Although GitHub Issues doesn’t have many of the features that you’d normally want in a project management system, you can still use Issues to create a lightweight Agile workflow. All it takes is a bit of finesse and some self imposed structure.

Agile Components

These are the core components of an agile system that you can implement using GitHub issues (you might want to skip ahead if you’re already an agile ninja).

Stories (a.k.a User Stories)

Stories are the smallest unit of work to be done for a project. The goal of a story is to deliver a unit of value to the customer. In Agile-land, common syntax for writing stories is:

As a <type of user>, I want <some goal> so that <some reason>.


Sprints are fixed-length iteration cycles, usually lasting one, 2 or 4 weeks. The goal is for the team to deliver a working piece of software by the end of the sprint (a potentially shippable increment).

Sprint Backlog

The sprint backlog is the collection of work that is scheduled to be tackled during a sprint. At the beginning of the sprint, the team decides what work they should do during the sprint and moves those stories from the global backlog to the sprint backlog. Stories in the sprint backlog should be organized by priority so the team can pick off the top tasks as they work through the sprint.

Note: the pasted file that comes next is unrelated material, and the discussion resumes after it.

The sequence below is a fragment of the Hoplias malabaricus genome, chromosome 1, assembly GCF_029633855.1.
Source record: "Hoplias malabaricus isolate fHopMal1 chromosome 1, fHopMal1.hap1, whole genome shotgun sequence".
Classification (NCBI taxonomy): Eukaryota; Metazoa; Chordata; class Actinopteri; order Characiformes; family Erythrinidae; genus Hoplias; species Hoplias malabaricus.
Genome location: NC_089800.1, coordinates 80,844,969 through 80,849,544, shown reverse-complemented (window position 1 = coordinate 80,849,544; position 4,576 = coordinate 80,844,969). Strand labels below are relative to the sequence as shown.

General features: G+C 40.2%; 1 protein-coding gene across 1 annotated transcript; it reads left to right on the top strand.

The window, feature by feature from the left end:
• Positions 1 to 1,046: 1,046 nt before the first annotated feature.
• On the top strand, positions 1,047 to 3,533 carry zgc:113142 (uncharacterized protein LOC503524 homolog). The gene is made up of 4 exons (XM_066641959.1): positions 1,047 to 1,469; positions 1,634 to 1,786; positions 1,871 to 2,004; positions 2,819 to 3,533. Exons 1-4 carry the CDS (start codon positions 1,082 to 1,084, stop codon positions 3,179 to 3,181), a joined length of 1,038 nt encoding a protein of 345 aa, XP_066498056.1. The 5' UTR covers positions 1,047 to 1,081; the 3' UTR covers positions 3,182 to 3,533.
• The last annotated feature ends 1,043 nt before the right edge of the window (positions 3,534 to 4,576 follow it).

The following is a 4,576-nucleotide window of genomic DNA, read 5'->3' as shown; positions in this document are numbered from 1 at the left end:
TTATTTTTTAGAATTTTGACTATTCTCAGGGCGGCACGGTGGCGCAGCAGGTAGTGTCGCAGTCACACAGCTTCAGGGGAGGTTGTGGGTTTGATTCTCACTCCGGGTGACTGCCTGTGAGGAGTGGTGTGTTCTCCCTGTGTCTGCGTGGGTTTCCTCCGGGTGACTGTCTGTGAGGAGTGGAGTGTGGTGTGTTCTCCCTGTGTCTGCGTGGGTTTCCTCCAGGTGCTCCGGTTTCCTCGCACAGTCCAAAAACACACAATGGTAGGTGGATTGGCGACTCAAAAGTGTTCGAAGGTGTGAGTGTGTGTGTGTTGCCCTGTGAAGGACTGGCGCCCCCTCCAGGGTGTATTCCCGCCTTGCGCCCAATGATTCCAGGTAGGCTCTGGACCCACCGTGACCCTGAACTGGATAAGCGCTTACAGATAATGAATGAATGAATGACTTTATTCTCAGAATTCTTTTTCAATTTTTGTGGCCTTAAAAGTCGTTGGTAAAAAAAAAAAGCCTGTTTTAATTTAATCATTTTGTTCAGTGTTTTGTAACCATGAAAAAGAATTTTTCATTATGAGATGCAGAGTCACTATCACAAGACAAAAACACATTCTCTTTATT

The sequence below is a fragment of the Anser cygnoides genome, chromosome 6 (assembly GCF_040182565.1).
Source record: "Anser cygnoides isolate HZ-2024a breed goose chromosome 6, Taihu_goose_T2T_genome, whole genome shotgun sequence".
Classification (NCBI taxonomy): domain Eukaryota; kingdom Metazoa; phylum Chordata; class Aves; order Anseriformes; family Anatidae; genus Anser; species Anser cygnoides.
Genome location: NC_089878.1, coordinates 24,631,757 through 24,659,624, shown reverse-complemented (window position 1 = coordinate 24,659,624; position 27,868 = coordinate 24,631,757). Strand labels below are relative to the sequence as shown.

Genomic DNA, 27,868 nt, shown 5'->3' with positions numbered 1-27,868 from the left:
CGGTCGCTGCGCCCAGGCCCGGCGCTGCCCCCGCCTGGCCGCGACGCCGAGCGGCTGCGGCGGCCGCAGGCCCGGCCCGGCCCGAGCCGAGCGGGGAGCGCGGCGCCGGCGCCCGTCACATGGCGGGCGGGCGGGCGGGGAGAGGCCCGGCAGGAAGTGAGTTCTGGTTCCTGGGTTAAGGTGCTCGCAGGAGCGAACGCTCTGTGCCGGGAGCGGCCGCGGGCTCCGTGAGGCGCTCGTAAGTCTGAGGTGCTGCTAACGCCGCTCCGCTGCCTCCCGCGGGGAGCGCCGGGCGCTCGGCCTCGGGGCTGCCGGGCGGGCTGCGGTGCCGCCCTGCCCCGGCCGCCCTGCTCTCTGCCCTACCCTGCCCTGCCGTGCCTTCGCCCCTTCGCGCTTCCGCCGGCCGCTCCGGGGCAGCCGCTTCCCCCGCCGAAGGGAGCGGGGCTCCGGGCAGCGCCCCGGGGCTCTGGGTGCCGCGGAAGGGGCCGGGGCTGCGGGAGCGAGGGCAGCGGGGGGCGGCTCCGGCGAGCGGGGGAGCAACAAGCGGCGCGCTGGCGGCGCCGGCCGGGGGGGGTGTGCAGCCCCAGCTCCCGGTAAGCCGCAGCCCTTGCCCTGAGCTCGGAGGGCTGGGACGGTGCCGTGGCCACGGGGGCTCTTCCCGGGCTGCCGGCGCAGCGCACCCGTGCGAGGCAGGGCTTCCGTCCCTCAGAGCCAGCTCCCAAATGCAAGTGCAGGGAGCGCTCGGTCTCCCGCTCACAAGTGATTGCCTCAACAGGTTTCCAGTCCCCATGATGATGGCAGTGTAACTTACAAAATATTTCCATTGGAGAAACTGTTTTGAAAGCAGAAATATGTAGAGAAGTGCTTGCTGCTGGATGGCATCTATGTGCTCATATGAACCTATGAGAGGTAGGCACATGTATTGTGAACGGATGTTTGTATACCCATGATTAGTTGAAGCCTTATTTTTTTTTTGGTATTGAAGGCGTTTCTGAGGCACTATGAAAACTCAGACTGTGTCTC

Global Backlog

The global backlog is a prioritized list of work (stories) that has not been scheduled to be completed. As new work comes in, it gets added to the global backlog and prioritized. In an Agile workflow, the development team pulls from the backlog as opposed to a manager pushing work onto the developers. The goal is to keep the backlog as small and as organized as possible.

Mapping the Agile Components to GitHub Issues

Now that we’ve laid out the Agile components, here’s how you can implement them in GitHub Issues.

Global BacklogOpen, Unmilestoned and Unassigned Issues
Sprint BacklogOpen, Milestoned and Unassigned Issues
Stories Issues

If you make an issues the same way as you would make a story then you’ve got this one in the bag.

TIP: One nice thing about stories that isn’t often adopted with GitHub issues is that stories have a consistent syntax. Feel free to abandon the typical user-focused story titles if that’s not your jam but it does make life better to have a style guide for issue titles!

Sprints Milestones